I will be travelling from India to Canada for long term assignment. I am on Hypertension Medication(Metpure-XL-25 a pill per day). So can I carry the Medicine for a year with a Doctor's Prescription? Is it allowed?

If yes, then should it be put in Carry-On or Check-In baggage?

Thanks, Sumukh

1 Answer 1


It appears to me from reading the Health Canada guidance that you can only ever bring a 90-day supply across the border.

You may also have a further 90 day of supplies sent to you from India, as long as it is made clear on the packaging that this medication is for you:

When a prescription drug is mailed to a Visitor, the drug should be accompanied by some form of documentation indicating that the drug is destined to a Visitor and/or the Visitor should be prepared to provide documentation/written evidence (stamped passport, student/work visa, letter from an employer/university etc) that they are a Visitor to Canada when requested.

The best would be to find a doctor when you arrive into Canada who can prescribe your medication - should be easy enough if it's just tablets for hypertension, not anything there is likely to be restrictions on.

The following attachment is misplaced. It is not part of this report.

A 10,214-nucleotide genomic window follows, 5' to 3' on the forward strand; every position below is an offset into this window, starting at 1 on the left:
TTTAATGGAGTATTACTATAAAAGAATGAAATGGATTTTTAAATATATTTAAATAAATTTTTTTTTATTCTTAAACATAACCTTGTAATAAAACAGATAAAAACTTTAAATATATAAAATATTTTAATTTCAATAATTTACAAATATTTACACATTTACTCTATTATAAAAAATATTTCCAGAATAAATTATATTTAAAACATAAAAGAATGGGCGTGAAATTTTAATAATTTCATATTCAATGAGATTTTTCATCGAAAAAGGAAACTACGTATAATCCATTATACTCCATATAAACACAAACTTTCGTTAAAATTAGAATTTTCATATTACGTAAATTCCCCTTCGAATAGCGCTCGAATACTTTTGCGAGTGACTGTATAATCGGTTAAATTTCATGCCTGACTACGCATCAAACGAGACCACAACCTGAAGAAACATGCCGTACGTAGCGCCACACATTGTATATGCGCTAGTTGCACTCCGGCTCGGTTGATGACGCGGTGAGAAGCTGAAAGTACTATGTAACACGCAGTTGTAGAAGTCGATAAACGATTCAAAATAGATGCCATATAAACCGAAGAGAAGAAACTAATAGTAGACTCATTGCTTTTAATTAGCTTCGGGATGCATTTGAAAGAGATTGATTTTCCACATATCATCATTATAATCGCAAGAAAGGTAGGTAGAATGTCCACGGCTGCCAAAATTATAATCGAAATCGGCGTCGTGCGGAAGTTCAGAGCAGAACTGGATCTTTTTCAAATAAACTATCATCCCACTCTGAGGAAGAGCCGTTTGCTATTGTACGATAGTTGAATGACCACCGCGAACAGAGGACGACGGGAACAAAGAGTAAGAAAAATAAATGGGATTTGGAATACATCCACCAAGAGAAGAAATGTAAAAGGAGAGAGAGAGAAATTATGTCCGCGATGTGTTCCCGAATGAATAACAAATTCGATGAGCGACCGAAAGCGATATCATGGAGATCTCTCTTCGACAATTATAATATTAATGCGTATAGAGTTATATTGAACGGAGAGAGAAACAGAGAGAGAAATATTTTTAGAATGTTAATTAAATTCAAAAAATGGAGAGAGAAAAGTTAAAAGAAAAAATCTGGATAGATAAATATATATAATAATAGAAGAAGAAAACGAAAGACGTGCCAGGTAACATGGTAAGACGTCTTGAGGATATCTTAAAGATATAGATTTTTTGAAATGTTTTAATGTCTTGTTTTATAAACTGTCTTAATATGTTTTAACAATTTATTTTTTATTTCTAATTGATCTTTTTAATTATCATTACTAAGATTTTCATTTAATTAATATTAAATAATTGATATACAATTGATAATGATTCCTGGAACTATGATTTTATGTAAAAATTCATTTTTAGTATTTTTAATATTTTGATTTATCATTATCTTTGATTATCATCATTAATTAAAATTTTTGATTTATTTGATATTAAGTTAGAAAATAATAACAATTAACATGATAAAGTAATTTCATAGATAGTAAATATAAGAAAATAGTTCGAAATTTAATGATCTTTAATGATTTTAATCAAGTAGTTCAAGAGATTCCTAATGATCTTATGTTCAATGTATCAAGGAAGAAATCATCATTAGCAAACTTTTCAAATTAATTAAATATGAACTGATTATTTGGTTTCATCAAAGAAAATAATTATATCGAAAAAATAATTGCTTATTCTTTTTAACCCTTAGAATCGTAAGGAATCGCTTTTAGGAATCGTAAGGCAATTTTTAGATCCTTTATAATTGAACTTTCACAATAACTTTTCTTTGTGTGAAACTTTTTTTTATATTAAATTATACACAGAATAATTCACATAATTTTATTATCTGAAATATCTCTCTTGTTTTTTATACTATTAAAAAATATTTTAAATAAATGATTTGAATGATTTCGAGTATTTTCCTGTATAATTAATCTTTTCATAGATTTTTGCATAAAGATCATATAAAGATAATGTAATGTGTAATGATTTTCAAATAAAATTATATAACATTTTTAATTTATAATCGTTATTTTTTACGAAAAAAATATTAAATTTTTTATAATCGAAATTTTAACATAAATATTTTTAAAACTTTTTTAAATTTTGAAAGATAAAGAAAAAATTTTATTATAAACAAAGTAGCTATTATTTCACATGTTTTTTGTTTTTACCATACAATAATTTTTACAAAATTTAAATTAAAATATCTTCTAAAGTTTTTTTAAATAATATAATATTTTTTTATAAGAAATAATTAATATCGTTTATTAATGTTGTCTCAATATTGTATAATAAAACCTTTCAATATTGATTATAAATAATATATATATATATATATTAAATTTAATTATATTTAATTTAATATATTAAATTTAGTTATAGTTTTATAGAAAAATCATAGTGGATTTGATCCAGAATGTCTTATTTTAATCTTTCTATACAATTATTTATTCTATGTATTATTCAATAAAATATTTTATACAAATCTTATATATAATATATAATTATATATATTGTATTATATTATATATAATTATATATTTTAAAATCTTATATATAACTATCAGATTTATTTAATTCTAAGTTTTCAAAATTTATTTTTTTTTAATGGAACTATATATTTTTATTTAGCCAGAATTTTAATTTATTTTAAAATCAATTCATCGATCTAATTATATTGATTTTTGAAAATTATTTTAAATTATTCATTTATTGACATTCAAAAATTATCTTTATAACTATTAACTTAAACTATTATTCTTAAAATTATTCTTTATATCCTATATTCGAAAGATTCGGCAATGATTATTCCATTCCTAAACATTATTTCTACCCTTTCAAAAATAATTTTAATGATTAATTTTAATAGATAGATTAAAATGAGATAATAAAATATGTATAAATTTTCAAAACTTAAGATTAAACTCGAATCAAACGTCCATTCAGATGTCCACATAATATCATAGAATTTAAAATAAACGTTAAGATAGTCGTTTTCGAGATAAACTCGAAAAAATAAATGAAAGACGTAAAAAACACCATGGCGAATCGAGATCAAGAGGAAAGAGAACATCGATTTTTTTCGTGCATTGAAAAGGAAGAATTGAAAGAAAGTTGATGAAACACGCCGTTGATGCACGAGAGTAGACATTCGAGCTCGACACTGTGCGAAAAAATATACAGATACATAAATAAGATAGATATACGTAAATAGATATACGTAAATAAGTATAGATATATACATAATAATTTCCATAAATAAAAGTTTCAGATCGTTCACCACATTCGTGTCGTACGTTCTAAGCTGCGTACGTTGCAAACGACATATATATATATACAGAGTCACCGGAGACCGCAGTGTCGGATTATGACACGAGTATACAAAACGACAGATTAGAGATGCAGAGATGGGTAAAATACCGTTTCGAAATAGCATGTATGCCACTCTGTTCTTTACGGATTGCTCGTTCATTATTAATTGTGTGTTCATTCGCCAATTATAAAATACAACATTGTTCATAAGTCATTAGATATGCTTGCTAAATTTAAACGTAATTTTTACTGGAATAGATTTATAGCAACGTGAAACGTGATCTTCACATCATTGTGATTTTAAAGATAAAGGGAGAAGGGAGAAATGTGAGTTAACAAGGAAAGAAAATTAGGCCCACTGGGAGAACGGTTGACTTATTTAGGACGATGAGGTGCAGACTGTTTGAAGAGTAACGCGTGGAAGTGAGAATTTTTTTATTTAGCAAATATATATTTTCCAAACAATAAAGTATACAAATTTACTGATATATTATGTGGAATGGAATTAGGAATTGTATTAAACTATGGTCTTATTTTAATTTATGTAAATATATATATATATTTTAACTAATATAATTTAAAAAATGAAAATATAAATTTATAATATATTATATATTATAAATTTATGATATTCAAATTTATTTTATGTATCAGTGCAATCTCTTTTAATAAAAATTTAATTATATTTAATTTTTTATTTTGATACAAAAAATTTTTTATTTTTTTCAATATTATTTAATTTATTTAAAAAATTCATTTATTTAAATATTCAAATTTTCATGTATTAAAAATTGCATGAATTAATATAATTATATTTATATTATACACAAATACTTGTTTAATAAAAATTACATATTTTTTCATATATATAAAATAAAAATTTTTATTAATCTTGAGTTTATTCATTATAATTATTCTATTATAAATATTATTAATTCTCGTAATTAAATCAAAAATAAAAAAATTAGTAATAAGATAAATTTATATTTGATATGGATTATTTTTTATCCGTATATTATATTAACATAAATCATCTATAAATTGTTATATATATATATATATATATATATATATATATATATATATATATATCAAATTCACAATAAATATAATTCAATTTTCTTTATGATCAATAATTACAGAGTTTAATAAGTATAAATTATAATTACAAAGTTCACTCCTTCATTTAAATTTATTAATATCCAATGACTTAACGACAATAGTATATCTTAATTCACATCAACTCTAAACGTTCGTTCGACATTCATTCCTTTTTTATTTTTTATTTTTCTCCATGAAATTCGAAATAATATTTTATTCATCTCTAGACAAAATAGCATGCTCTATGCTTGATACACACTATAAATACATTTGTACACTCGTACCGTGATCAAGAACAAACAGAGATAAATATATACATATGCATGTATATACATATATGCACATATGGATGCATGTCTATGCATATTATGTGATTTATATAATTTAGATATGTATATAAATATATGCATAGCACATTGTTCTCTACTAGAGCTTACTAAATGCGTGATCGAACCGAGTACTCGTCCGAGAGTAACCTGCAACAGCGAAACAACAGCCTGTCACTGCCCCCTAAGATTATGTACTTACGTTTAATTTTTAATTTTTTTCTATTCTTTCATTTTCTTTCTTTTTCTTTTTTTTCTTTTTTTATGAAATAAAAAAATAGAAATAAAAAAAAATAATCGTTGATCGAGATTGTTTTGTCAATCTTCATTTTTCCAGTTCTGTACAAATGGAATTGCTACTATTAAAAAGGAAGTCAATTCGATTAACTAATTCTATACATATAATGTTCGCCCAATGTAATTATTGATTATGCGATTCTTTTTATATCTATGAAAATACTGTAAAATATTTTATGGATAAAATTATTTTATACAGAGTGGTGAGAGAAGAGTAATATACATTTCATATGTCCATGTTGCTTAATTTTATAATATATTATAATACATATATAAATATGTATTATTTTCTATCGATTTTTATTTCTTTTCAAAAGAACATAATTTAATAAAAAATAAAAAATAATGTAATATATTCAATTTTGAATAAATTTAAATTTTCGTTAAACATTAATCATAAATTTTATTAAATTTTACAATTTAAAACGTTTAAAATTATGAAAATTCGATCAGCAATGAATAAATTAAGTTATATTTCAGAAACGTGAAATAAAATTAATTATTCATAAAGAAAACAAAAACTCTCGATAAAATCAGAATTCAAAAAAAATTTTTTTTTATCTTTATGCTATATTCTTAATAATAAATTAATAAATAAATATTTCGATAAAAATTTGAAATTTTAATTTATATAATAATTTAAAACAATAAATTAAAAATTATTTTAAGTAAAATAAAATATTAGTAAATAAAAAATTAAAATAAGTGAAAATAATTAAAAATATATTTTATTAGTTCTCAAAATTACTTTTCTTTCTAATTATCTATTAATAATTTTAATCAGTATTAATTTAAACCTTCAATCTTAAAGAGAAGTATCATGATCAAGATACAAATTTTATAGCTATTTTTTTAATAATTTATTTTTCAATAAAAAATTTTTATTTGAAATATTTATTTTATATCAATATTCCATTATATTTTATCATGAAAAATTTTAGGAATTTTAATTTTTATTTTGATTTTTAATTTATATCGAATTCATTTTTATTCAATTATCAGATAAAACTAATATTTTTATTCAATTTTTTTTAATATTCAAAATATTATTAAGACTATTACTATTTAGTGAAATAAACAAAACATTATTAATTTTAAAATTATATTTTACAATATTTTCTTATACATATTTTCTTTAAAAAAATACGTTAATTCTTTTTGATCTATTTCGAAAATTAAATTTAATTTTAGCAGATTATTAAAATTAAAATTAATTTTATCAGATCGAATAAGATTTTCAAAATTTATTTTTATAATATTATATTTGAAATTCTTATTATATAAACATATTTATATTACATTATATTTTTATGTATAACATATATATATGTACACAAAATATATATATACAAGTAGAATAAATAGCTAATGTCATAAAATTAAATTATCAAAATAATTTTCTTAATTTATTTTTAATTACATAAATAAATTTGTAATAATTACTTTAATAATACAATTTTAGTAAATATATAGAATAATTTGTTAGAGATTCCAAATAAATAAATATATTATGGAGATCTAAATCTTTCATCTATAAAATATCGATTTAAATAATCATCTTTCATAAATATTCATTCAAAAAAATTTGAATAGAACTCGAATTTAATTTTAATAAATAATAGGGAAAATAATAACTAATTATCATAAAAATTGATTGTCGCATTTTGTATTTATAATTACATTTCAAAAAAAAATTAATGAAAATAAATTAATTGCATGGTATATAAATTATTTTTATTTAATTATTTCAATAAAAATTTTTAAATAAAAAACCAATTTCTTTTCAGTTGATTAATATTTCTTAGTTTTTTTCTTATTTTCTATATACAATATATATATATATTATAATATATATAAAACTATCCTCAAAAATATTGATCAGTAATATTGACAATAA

• What does exactly mean "Single Course of treatment" needs to be confirmed as mentioned in "Health Canada guidance" in your answer. What I read is this: "Visitors to Canada may bring into Canada, on their person a single course of treatment or a 90-day supply based on the directions for use, whichever is less, of a prescription drug. "
    – Sam
    Sep 30, 2018 at 9:50
  • @Sam: as it says "whichever is less", a year's supply wouldn't be allowed even if it did class as a single course (which seems unlikely to me, but Canada might have a specialised definition of the term)
    – Andrew
    Sep 30, 2018 at 11:24
  • "A course" in medicine refers to a single treatment which lasts over a defined time period as opposed to something ongoing, e.g. a single course of antibiotics would often be less than 90 days and defined as such in the prescription. I doubt it's a specialised definition, they're just stopping people from taking in any more medication than they personally require.
    – nkjt
    Sep 30, 2018 at 11:25
  • It seems to be a beta-blocker so it, or a near equivalent, is likely to be (a) readily available, (b) on doctor's prescription, only in most countries.
    – mdewey
    Sep 30, 2018 at 13:49
  • Not answered: you should always carry medications in your carry-on. Never check it. If your bag is lost or the pills are stolen by a baggage inspector (probably not an issue with BP meds), you could find yourself without it for a while.
    – DoxyLover
    Sep 30, 2018 at 20:33

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